I suspect I'll also use this as a GLOBIS guest house-cum-seminar facility, something akin to Camp David for the U.S. President, although not in the same league. When important guests come from overseas I can invite them out to the mountains. We'll become close in no time, sitting around the fire and having heart-to-heart conversations. Once construction is completed, the first guest I intend to invite is the founder of Apax Patricof Group, Mr. Alan Patricof. I also plan to use it for the GLOBIS training retreat scheduled for April.

The dream gets larger and larger.

I think that when you put yourself in the midst of nature, you might start to see the world in a new way.

And like this column, it will not be just about business and economics; there will be a sense of balance. This may be a good thing for someone turning 40.

P. S.
Construction was completed on March 28, 2002; the very day I turned 40. Rather than seeing this as a birthday present for myself, I felt it was something that society had extended to me, for which I was most grateful.

Since then we have had another child, for a total of four. I make a point of taking the kids to the mountains twice a month. They enjoy playing soccer and baseball in the garden and can safely ride their bikes and rollerblade on the road outside the house, since there is virtually no traffic. In the winter the snow will settle, and we'll be able to go skiing or ride sleds. When it rains or after the sun goes down, we'll stay indoors playing Go and reviewing their homework. I've ended up spending a lot of time out in the mountains on my own. I wrote many columns in the mountains as well. In a good way, I feel I've started to strike a better balance in my life.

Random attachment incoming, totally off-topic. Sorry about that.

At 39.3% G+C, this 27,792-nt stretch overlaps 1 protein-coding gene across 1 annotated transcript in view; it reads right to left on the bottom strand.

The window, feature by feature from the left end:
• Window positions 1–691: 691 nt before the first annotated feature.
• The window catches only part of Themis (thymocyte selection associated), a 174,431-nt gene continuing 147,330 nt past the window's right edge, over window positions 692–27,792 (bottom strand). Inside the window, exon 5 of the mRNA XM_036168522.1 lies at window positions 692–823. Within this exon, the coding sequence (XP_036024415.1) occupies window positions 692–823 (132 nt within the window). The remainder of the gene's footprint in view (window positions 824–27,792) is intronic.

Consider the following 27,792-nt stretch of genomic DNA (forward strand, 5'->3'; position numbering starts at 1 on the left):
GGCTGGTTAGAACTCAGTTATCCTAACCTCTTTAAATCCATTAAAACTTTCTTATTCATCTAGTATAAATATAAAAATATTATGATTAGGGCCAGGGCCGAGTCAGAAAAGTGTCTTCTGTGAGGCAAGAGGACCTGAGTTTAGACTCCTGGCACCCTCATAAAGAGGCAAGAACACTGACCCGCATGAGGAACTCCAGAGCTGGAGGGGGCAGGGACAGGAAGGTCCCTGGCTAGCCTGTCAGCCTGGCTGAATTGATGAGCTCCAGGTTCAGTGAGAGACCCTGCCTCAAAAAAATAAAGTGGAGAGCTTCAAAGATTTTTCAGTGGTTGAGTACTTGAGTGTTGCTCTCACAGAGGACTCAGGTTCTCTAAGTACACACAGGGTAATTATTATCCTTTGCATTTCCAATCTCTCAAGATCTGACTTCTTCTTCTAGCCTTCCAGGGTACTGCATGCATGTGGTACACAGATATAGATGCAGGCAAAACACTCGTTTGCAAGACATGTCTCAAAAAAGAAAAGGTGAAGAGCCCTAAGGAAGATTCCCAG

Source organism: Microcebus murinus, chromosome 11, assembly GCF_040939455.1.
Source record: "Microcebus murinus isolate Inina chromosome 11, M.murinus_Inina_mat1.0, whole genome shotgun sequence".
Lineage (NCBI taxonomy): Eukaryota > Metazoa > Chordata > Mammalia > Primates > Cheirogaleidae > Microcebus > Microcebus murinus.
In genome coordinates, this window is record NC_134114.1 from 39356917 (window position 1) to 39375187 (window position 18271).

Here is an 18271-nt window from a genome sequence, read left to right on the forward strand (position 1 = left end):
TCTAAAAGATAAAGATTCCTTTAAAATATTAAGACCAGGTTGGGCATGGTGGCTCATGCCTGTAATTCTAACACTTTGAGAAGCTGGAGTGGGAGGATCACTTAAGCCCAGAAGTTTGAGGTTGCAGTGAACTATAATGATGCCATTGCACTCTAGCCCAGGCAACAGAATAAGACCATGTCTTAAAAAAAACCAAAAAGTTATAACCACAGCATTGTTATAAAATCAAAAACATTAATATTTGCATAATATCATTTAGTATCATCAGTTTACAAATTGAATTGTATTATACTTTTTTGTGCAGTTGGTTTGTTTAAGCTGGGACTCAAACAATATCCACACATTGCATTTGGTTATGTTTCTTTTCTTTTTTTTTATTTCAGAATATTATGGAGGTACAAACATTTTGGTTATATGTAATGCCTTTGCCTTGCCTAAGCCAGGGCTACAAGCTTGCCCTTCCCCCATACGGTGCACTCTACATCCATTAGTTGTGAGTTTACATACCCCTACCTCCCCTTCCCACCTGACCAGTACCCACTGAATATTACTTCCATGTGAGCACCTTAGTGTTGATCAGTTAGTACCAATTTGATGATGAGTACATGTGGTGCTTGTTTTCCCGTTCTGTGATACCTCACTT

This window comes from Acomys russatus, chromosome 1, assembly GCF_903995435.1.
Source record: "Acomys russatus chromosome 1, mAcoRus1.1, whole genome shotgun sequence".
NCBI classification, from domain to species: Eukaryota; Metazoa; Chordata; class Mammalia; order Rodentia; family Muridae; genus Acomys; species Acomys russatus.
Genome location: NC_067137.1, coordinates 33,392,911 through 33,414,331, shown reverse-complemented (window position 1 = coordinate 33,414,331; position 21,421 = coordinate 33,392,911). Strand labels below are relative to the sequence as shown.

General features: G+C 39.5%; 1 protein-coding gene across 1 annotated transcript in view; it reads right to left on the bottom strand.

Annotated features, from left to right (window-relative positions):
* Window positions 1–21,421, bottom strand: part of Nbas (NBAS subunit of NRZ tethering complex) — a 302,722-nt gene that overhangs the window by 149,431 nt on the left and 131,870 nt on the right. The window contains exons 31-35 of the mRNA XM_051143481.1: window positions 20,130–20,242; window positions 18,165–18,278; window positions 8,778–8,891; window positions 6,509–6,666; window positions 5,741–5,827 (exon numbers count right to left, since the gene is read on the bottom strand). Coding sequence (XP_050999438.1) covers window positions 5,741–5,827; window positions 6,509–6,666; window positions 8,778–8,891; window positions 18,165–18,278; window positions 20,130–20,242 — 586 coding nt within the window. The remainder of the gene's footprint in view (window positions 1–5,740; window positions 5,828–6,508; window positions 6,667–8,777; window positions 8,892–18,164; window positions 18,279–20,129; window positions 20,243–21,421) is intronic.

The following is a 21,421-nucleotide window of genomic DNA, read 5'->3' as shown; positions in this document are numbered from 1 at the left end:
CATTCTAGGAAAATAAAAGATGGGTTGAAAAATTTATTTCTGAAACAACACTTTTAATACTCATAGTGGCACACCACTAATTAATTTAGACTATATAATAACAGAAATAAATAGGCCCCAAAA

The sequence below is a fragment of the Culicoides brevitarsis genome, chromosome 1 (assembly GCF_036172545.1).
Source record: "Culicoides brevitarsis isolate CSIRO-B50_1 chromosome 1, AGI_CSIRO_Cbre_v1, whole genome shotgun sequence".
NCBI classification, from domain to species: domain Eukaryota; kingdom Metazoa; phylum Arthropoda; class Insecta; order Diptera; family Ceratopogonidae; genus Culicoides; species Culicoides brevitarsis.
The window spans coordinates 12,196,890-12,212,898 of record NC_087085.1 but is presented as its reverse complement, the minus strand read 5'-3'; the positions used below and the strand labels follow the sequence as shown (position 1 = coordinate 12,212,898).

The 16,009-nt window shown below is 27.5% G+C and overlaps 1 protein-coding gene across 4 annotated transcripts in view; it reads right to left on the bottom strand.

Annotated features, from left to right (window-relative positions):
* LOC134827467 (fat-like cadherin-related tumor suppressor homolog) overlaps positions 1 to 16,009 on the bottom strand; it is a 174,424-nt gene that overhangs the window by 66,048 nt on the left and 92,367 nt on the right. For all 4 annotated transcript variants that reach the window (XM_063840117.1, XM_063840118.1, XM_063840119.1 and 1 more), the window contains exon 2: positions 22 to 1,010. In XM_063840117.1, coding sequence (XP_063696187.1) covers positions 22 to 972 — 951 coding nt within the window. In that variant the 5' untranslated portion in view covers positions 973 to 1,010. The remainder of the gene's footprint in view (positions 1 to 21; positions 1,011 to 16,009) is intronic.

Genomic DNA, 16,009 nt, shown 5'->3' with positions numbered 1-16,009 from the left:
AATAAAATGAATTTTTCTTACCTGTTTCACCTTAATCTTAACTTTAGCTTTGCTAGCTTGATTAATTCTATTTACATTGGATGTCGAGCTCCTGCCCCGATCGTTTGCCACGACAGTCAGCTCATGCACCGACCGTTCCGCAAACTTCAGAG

Mr. Yoshito Hori established GLOBIS Management School in 1992 and GLOBIS Capital Partners in 1996. In 2003, GLOBIS started its original MBA program which, in 2006, received accreditation from the Japanese Ministry of Education and gained “university” status. GLOBIS started a part-time MBA program in English in 2009 and a full-time MBA program in English in 2012.

A Harvard MBA graduate and former Sumitomo Corporation employee, Mr. Hori founded the Entrepreneurs’ Organization (EO) Japan Chapter in 1995 and became the first board member from Asia in charge of Asia Pacific region in 1996. He also served on the World Economic Forum (WEF)’s New Asian Leaders Executive Committee and Global Agenda Council on New Models of Leadership, as well as the Harvard Business School Alumni Board from 2005 to 2008. Currently, Mr. Hori is a board member of the Keizai Doyukai (Japan Association of Corporate Executives), and serves as co-chair of WEF’s Global Growth Companies.

In 2008, he launched the G1 Summit – a Japanese version of the WEF’s annual Davos forum. This led to the foundation of G1 Summit Institute in 2013, which Mr. Hori serves as Representative Director.

Just days after a huge earthquake struck northeast Japan in March 2011, Mr. Hori launched Project KIBOW to support the rebuilding of the disaster-affected areas. The following year Project KIBOW was incorporated as the KIBOW Foundation, which Mr. Hori serves as Representative Director.

An avid enthusiast of the Japanese game Go since age 40, Mr. Hori has been Director of the Nihon Ki-in (Japan Go Association) since June 2013.

Since October 2013, Mr. Hori has hosted a weekly TV program in Japan called Nippon Mirai Kaigi (Japan Future Conference). He has authored several books including Visionary Leaders who Create and Innovate Societies, Six Dimensions of Life, and My Personal Mission Statement.

Mr. Hori received his BS in Engineering from Kyoto University and his MBA from Harvard Business School.

He is an avid swimmer and enjoys spending time with his family, especially his five sons.